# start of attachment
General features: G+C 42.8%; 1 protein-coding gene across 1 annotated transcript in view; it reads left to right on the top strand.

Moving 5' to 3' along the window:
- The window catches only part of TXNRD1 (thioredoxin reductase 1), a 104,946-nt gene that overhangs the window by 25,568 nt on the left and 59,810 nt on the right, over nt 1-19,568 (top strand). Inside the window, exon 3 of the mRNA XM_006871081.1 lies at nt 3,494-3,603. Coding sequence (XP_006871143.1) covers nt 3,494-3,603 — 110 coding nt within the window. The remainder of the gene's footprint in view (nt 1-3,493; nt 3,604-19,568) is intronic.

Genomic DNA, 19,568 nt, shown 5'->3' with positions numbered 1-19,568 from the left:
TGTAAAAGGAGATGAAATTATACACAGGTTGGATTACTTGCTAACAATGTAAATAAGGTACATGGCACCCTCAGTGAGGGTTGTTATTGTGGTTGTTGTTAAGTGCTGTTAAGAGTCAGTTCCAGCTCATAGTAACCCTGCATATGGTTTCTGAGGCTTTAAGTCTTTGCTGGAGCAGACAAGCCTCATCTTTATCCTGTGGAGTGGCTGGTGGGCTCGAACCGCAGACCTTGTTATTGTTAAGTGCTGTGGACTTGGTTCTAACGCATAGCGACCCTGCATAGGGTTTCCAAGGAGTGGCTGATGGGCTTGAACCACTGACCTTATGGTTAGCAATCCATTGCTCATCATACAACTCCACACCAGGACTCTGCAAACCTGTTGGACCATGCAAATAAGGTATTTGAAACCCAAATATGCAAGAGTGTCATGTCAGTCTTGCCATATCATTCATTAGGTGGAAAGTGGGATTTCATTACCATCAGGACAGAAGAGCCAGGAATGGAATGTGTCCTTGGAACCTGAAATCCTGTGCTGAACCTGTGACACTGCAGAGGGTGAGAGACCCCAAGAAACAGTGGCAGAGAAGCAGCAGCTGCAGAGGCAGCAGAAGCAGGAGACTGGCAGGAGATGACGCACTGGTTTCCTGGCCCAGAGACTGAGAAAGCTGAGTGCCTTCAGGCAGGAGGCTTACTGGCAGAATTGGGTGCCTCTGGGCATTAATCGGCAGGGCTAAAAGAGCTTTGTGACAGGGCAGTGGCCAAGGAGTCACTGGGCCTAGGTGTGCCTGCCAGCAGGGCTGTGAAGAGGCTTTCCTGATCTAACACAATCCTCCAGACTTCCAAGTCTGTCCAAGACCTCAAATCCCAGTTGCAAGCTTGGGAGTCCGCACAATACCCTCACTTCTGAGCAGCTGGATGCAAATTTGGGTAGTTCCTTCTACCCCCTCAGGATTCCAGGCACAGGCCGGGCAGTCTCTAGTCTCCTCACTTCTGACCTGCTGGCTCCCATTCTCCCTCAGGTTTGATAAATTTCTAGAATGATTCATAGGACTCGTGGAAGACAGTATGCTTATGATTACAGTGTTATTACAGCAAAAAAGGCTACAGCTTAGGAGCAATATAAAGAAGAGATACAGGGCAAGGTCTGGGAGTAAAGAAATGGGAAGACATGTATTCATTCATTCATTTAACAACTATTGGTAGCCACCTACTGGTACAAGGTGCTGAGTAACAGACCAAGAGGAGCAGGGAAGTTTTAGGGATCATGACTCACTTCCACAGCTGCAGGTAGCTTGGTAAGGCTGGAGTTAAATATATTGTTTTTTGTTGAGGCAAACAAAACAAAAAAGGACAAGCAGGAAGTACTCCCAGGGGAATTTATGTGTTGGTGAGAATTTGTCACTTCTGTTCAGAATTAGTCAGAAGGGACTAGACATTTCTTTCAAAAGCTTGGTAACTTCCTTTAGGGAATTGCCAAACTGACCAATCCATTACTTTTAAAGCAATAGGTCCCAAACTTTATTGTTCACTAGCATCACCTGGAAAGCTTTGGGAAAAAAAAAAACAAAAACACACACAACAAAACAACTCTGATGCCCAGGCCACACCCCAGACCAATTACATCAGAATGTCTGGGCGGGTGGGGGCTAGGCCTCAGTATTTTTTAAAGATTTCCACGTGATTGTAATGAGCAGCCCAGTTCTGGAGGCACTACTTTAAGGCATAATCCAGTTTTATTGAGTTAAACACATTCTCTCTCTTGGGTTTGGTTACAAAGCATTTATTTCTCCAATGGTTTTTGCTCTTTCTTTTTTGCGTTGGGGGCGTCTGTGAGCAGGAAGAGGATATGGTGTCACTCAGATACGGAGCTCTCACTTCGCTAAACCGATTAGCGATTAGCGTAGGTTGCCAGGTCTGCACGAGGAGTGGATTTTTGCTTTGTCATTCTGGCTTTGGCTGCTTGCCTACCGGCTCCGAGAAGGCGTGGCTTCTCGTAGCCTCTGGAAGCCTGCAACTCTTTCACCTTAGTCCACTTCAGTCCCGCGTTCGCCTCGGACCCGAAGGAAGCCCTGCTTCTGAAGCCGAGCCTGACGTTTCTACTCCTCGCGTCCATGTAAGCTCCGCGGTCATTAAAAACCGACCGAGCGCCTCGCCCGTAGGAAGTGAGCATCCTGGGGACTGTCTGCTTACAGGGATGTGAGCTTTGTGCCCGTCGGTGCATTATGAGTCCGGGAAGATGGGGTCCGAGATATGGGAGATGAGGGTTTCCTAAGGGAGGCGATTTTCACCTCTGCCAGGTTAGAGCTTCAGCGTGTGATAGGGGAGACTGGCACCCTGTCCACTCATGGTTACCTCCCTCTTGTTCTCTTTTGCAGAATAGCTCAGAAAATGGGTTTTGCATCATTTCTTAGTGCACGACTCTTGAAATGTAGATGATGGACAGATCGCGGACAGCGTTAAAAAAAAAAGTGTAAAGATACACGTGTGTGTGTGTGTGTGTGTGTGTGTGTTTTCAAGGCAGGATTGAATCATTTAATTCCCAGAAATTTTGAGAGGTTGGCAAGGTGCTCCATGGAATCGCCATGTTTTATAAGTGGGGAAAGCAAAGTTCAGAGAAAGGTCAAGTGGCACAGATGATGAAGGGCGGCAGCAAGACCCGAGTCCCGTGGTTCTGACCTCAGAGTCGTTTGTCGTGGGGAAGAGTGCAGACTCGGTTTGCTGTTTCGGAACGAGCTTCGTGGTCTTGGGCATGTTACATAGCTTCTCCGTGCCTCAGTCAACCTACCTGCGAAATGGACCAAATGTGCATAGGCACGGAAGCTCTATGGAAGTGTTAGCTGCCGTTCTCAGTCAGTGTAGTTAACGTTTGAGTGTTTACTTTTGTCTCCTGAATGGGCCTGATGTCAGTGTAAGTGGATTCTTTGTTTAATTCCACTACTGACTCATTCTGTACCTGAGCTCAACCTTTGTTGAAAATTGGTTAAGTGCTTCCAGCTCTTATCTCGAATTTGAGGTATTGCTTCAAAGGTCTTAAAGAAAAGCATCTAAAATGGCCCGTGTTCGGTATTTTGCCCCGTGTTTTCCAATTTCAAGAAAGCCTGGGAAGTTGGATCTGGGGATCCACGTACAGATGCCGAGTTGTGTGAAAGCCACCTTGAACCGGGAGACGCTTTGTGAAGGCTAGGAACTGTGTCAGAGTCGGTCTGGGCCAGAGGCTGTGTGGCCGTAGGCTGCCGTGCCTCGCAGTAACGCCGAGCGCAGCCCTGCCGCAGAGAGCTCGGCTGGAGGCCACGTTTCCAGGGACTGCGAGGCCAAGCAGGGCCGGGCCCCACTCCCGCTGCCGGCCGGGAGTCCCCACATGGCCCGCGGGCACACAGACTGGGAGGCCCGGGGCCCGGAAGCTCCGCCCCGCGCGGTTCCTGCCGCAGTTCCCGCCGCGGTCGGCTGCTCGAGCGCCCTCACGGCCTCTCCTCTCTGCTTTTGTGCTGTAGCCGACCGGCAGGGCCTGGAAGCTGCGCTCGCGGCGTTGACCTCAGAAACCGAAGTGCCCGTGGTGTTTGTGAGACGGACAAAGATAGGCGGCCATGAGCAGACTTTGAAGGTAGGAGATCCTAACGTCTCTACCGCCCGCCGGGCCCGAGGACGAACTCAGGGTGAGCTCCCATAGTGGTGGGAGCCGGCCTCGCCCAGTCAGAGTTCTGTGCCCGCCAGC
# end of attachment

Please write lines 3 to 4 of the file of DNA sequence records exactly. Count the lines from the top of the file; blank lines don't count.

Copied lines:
- The window catches only part of TXNRD1 (thioredoxin reductase 1), a 104,946-nt gene that overhangs the window by 25,568 nt on the left and 59,810 nt on the right, over nt 1-19,568 (top strand). Inside the window, exon 3 of the mRNA XM_006871081.1 lies at nt 3,494-3,603. Coding sequence (XP_006871143.1) covers nt 3,494-3,603 — 110 coding nt within the window. The remainder of the gene's footprint in view (nt 1-3,493; nt 3,604-19,568) is intronic.

Genomic DNA, 19,568 nt, shown 5'->3' with positions numbered 1-19,568 from the left: